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I do protest

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To disagree.  To object.  To act against.  To protest!

Protestant, Reform, middle-of-the-road, Reconstructionist – thy do protest!

Do thy act in protest, or is your protest to act not?  Either is an act, but one is protest by passive submission to thy won or lost cause.

I do protest.  I do protest with thee, or against thee, depending on what you stand for.  For justice?  For liberty?  For corporations?  For people?

Protest against injustice.  That’s what we think we do.  I think it’s unjust to subjugate.

You’ve claimed your land.  The land was theirs and still is.  Now you both and neither have the land, for one has lost it to oppression and the other cannot claim it justly so.

Put into clear words: Israel has claimed Israel.  The land was Palestinian and still is.  Neither Israel (or Israelis) or Palestinians have the land, because Palestine lost the land to more than seventy years of a continuous Nakba (catastrophe) and Israel cannot morally claim land by unilateral decision.

But wait!  White man cometh to the new world and taketh land.  And see, we struggle with that still.

Now do we oppose oppression, and do we protesteth?

Without scientific studies to back me up, I will observe that Jews in this mighty New World (specifically the U.S. of A.) are mighty quiet about white Jews oppressing Others in Israel.

The Others, specifically, are Palestinians which include Muslims, Christians, Druze, and non-white Jews.  Do thee protest?  Passing judgement on myself, I say I do try.

Now there be exceptions to the rule of being mighty quiet.  Commendable.  And do ye support these exceptions?  Do ye notice them?

To protest.  To boycott.  To divest.  To sanction.

Does it matter?  All protest matters.

What dost thou protest?  How do thee protest?  Do you take action?  Do you stand against injustice?

Act now.  Protest now.  Protest against injustice.

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Gutreading

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The best [mainly non-political] blog I know, Futility Closet, just shared a gem.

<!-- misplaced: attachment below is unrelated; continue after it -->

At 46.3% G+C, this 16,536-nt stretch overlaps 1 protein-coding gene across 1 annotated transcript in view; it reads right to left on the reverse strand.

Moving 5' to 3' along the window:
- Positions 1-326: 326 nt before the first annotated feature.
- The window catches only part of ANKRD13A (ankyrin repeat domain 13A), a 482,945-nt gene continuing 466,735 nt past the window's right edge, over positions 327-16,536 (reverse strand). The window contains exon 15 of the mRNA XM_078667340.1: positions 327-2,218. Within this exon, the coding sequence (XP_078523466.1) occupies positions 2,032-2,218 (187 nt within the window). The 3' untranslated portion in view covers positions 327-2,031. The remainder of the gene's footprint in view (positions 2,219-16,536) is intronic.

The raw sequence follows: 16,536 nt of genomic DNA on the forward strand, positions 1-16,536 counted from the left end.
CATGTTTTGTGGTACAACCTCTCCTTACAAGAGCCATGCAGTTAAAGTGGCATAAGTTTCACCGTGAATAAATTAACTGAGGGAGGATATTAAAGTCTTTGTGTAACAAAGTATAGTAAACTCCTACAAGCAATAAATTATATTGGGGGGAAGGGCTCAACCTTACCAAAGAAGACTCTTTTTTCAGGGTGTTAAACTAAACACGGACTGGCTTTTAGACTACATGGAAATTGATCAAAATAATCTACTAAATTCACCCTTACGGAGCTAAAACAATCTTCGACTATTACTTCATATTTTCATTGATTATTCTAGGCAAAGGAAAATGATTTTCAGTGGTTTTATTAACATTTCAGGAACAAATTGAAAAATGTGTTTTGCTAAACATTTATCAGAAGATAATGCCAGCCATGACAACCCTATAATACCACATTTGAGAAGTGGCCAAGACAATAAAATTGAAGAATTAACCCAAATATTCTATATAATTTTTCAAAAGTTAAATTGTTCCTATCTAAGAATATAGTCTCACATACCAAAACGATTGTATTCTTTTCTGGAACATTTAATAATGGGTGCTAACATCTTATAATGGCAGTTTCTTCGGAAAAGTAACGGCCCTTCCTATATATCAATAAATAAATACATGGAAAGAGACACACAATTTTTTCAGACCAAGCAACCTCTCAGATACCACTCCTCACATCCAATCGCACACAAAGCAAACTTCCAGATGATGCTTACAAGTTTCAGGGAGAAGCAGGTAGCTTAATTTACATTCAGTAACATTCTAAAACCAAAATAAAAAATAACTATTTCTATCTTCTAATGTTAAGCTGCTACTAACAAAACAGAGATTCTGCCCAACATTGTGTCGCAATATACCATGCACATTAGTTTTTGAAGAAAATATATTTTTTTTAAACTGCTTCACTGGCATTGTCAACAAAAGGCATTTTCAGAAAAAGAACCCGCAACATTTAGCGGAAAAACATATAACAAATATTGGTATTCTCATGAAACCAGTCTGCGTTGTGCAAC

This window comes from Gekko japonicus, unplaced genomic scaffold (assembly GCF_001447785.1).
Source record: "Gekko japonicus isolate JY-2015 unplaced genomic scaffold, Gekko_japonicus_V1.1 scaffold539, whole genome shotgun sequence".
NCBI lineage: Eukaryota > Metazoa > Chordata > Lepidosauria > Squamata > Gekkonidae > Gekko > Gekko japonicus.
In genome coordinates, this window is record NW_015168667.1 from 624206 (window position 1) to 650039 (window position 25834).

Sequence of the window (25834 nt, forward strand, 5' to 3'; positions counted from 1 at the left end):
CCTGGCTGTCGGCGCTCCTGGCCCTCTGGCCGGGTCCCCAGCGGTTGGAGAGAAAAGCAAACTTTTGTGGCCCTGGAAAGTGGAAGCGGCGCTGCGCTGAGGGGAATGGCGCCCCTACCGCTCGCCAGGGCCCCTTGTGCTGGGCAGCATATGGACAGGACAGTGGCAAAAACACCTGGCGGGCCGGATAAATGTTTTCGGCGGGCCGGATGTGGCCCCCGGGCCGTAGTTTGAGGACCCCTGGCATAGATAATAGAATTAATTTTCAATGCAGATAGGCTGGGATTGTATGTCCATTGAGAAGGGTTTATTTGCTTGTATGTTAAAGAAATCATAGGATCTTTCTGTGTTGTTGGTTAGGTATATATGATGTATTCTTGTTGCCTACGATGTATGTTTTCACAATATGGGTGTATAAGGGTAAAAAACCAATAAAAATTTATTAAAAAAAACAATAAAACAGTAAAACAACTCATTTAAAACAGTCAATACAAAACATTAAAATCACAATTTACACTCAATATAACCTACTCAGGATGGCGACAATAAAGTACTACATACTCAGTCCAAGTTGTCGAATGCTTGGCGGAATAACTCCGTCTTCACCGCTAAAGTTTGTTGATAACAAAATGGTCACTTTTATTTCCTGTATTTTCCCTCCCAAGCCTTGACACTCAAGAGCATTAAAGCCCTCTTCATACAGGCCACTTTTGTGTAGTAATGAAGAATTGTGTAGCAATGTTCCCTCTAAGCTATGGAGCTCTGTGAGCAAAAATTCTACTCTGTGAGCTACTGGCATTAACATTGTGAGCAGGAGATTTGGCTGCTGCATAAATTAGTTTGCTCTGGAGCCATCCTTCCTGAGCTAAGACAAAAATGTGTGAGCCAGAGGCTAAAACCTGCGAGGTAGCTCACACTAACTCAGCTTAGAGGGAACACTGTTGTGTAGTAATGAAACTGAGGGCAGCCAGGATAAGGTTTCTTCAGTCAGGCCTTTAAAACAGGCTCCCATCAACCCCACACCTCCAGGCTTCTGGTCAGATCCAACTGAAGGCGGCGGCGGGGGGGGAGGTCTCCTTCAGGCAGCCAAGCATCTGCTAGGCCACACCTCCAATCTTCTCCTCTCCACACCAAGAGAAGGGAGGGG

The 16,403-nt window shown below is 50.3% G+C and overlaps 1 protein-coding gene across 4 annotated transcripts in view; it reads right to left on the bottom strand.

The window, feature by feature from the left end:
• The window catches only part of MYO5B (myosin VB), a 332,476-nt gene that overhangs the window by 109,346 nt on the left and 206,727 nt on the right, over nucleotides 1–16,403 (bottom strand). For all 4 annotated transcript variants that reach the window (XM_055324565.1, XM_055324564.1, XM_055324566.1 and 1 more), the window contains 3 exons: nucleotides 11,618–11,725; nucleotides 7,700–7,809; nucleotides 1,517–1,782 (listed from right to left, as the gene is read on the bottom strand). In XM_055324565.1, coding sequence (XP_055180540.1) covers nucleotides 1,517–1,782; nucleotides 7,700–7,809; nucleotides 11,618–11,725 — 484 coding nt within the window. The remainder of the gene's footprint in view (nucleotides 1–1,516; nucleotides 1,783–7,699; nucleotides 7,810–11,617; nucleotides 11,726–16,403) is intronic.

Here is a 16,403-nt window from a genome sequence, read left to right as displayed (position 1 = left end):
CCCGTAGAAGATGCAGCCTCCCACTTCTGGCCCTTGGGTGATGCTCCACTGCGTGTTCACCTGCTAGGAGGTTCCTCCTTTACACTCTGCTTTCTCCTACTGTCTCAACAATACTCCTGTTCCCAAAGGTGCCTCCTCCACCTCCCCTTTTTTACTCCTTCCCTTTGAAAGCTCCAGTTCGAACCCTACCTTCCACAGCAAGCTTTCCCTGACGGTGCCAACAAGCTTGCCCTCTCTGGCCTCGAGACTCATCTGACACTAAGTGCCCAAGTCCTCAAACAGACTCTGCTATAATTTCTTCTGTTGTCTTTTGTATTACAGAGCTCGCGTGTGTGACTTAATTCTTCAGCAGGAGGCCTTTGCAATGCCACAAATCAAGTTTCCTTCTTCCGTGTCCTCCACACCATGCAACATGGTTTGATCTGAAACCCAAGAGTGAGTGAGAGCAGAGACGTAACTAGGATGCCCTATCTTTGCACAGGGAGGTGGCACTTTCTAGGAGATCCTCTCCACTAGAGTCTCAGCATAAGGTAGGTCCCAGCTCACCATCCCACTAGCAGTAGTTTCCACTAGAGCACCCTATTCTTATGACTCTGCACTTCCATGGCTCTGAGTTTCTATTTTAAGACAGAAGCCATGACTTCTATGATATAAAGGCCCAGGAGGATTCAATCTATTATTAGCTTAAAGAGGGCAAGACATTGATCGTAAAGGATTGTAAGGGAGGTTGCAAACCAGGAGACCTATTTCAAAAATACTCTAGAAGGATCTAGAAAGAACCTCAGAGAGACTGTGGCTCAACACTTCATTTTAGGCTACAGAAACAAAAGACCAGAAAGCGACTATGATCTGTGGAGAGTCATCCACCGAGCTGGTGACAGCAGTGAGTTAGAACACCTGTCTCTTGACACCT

“[T]here’s a whole wiki for “Anglish,” including recastings of famous texts:,”

Four score and seven years ago our fathers brought forth on this greatland, a new folkship, dreamt in freedom…

I’ll let you read the rest.

Guns and Roses

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We Americans have the right to bear arms.  The common refrain is that we need increasingly advanced weapons in our residences for the purpose of self-defense, or, perhaps, as a last resort tool to keep the government in line – or even to be used to overthrow the government.

Admirable, of course.  Even understandable from a rational and historical view.  Governments, we know, understand force of arms and its power derives from the use of weapons against other countries and against its own populace.  While weapons exist, the citizenry inherently accept subjugation as a form of government.

Countries that have disarmed the populace – but not disarmed itself – have done terrible things to their citizens.  We could take that to mean that weapons (increasingly advanced) must also be in the hands of the citizens.  But we should never jump to just one conclusion.  Countries that have disarmed – forcibly, as in Japan, and voluntarily, as in Costa Rica, Australia, and others – neither suffer nor disintegrate nor lose the sought-after notion of sovereignty.

Disarmament is a key element of peace.  (For those of you keeping score at home, that’s both a negative and positive peace, although I prefer the latter and intended its use with that statement).

It is not enough to have an admirable buy-back program.  It is not enough to demilitarize the police.  It is not enough to end overseas wars.  These, along with others, are definitely  essential elements of disarmament and of working toward peace.  Not only is a disarmed populace desirable for obvious reasons involving the loss of life, but the government and its agents must completely disarm – probably at the same rate as the citizens – both “light-arms” and tanks and missiles and nuclear weapons.